Puzzle 7F14   Main

# The Snowflake Squeeze

by Richard Pavlicek

Like the classic snowflake design, this deal is symmetrical. As South, imagine that you are declarer in 3 NT, the obvious contract with 28 combined HCP, no eight-card fit and two flat hands. Also apparent is that no suit breaks evenly, as the enemy hands are symmetrically lopsided.

 3 NT SouthBoth Vul K 3 2 A 6 5 4 K 3 2 A 5 4 WestPass NORTH1 3 NT EastPassAll Pass South2 NT Q J 10 9 8 7 Q J 10 9 8 7 6 8 7 Q J 10 9 7 6 Q J 10 9 8 Lead: ? A 6 5 4 K 3 2 A 5 4 K 3 2

The question is: Who wins? With best play all-around (West can lead what he wants) can declarer win a ninth trick? Or can the defense always prevent it?

A ninth trick could materialize in only one way, so the question could also be stated: Can declarer develop a successful squeeze against any defense?

## Solution

Declarer wins!

Suppose West leads a diamond. Curiously, this must be won by the king in dummy. A spade is ducked, and West does best to switch to a club, which must be won by the king in hand. Win the K (optional) then duck a heart to East.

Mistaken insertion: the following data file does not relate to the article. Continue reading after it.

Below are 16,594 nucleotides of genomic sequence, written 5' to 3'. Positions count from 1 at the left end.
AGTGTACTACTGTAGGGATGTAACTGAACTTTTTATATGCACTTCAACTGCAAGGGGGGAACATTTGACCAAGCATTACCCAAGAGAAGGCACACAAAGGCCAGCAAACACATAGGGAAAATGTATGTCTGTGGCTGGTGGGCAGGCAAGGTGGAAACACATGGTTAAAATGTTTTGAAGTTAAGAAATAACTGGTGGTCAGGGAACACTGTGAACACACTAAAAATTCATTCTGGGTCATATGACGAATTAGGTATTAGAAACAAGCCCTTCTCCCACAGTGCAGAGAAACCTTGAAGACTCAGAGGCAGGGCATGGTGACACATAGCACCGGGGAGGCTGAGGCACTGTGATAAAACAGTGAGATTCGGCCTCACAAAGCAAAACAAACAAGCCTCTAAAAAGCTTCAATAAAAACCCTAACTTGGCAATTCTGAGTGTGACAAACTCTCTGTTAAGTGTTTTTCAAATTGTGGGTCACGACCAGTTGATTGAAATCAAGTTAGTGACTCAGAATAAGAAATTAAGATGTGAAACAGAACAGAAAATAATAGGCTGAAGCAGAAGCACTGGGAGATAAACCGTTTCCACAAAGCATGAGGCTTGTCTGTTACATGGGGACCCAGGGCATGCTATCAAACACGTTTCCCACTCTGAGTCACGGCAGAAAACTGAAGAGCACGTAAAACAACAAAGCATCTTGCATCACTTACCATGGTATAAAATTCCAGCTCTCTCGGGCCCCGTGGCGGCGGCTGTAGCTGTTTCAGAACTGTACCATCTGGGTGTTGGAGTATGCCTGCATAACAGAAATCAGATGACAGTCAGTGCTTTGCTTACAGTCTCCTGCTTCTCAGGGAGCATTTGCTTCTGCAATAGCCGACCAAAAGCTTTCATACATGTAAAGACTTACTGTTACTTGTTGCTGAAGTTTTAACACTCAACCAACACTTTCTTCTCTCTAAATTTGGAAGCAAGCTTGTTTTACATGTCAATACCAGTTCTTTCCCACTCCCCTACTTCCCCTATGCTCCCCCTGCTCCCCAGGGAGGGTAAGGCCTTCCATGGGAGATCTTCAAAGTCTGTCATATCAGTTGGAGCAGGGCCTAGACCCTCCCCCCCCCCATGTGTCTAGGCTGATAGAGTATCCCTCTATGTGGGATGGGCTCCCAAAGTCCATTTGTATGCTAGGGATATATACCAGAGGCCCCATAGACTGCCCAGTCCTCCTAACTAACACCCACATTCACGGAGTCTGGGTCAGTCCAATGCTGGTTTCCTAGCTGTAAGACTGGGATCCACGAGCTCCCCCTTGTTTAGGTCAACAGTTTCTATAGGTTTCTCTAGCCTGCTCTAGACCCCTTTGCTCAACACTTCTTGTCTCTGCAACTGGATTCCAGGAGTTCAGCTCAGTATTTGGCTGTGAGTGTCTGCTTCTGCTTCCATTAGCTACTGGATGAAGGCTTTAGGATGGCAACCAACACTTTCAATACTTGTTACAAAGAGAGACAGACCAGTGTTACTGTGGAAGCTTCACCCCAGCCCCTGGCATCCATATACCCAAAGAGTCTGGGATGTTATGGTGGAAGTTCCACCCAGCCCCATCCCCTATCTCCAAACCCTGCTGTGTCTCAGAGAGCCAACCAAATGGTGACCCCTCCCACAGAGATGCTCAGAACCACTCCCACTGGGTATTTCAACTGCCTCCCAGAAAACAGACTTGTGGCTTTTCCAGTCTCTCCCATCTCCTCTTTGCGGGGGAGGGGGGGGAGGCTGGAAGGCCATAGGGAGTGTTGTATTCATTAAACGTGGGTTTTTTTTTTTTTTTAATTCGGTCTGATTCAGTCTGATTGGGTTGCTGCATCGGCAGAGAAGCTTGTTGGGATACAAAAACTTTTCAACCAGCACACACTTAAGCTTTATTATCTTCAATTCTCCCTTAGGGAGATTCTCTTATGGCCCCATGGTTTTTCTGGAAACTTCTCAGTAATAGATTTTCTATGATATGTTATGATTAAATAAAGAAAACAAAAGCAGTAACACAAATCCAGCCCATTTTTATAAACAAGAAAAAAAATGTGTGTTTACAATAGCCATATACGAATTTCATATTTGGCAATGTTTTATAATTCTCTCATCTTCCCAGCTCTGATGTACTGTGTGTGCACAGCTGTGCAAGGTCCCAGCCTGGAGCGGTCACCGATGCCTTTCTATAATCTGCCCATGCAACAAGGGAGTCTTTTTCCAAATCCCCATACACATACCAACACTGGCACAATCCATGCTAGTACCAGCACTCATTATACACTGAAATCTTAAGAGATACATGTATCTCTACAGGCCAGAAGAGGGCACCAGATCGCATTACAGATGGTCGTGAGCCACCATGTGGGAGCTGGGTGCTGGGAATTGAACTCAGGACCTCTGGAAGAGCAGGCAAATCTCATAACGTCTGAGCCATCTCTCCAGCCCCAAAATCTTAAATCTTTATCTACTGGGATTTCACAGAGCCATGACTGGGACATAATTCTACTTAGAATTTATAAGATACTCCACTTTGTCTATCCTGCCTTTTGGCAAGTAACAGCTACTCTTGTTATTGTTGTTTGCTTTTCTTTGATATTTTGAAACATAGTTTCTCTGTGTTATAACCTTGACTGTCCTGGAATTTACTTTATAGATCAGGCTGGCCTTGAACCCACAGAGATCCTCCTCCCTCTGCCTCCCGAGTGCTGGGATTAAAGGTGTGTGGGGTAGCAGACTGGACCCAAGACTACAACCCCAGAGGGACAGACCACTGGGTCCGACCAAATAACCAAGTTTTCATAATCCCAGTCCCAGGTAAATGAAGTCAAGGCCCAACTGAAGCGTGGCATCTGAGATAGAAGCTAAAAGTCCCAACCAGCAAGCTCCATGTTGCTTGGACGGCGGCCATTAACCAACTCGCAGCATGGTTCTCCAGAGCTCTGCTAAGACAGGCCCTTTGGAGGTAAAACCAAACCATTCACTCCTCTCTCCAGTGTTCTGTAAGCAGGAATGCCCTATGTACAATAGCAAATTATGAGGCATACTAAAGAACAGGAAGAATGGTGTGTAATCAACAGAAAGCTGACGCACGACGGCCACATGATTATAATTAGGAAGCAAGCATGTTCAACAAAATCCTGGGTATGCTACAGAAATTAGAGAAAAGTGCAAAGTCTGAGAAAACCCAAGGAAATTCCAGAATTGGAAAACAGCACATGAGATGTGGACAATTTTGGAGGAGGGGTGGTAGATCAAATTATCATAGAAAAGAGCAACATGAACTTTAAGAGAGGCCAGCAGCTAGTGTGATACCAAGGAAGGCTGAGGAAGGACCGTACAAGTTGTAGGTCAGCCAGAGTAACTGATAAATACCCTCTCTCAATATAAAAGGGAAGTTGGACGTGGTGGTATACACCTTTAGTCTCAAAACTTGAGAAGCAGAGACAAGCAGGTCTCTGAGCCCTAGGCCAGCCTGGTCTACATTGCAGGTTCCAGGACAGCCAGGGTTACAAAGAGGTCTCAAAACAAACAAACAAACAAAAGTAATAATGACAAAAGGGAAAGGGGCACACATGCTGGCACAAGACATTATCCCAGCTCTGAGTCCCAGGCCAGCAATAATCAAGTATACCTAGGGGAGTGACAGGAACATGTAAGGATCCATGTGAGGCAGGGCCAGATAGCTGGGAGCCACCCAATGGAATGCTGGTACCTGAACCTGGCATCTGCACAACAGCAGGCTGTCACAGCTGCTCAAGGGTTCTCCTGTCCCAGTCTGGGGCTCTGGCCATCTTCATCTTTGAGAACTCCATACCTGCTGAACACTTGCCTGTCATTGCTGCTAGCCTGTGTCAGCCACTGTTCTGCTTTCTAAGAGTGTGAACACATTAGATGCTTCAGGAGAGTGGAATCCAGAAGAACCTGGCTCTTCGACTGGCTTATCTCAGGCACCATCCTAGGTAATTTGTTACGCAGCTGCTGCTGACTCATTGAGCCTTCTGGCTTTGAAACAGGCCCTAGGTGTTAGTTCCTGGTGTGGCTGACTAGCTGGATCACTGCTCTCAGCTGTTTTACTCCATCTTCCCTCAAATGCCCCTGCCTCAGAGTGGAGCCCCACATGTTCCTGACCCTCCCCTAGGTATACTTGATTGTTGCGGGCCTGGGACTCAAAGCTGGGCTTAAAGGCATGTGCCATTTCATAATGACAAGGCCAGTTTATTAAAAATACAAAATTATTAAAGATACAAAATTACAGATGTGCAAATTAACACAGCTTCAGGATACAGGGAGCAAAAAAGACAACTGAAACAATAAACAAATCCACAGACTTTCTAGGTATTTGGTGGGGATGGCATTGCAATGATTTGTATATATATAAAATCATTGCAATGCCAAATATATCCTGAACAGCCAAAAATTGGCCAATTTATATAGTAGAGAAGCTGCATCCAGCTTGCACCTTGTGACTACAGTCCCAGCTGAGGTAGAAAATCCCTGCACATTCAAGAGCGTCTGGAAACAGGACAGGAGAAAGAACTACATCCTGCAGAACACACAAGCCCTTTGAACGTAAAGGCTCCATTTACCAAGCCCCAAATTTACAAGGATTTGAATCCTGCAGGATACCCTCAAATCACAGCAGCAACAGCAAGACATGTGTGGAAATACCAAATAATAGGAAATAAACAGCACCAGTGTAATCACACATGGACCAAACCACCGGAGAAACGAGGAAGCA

3 NT South K 3 2 A 6 5 4 K 3 2 A 5 4 Trick1 W2 N3 W4 S5 N Lead Q 2 7 5 4 2ndK!74!109 3rd648K2 4th49K!87 W-LW1L1W2W3L2 Q J 10 9 8 7 Q J 10 9 8 7 6 8 7 Q J 10 9 7 6 Q J 10 9 8 Lead: Q A 6 5 4 K 3 2 A 5 4 K 3 2

East now has the privilege to decide which defender will be squeezed:

 NT win 6Success 3 A 6 5 3 2 A 5 Trick6 E7 S8 S9 N10 E11 E Lead Q A 3 6 Q J 2ndK8 9J3 5 3rd82A 2 10? 4th5710 65! W-LW1W2W3L1L2 Q J 8 J 10 9 8 6 — Q J 10 7 Q J 10 9 East leads A 6 K 3 A 5 3 2 West is squeezed

If East leads a red suit, win the K, A, A, lose a heart, and duck the club return. The next club squeezes West in the pointed suits.

If East instead leads a club in the 8-card ending, win the A, K, A, lose a spade, and duck the diamond return. The next diamond squeezes East in the rounded suits. Note that in either case the squeeze card is led by a defender and won by dummy or declarer after the victim is squeezed.

### Variations

If West leads anything but a club at Trick 3, win the A, K and K (in any order) then duck a heart to East. With West isolated, it is easy to duck another heart and club to squeeze West.

What about a different opening lead? If West leads a spade, declarer ducks, then the play follows one of the preceding lines, except declarer cashes the K on his own. If West leads a club or a heart, the play, like the deal, is symmetrical — just swap West with East, spades with hearts, and diamonds with clubs.

Curiosity: If either of the defenders’ minor-suit holdings is altered in any way (e.g., Q-J-10-9-7 opp. 8-6) the defense can always prevail. (Major-suit holdings are irrelevant.)

 Puzzle 7F14   Main Top   The Snowflake Squeeze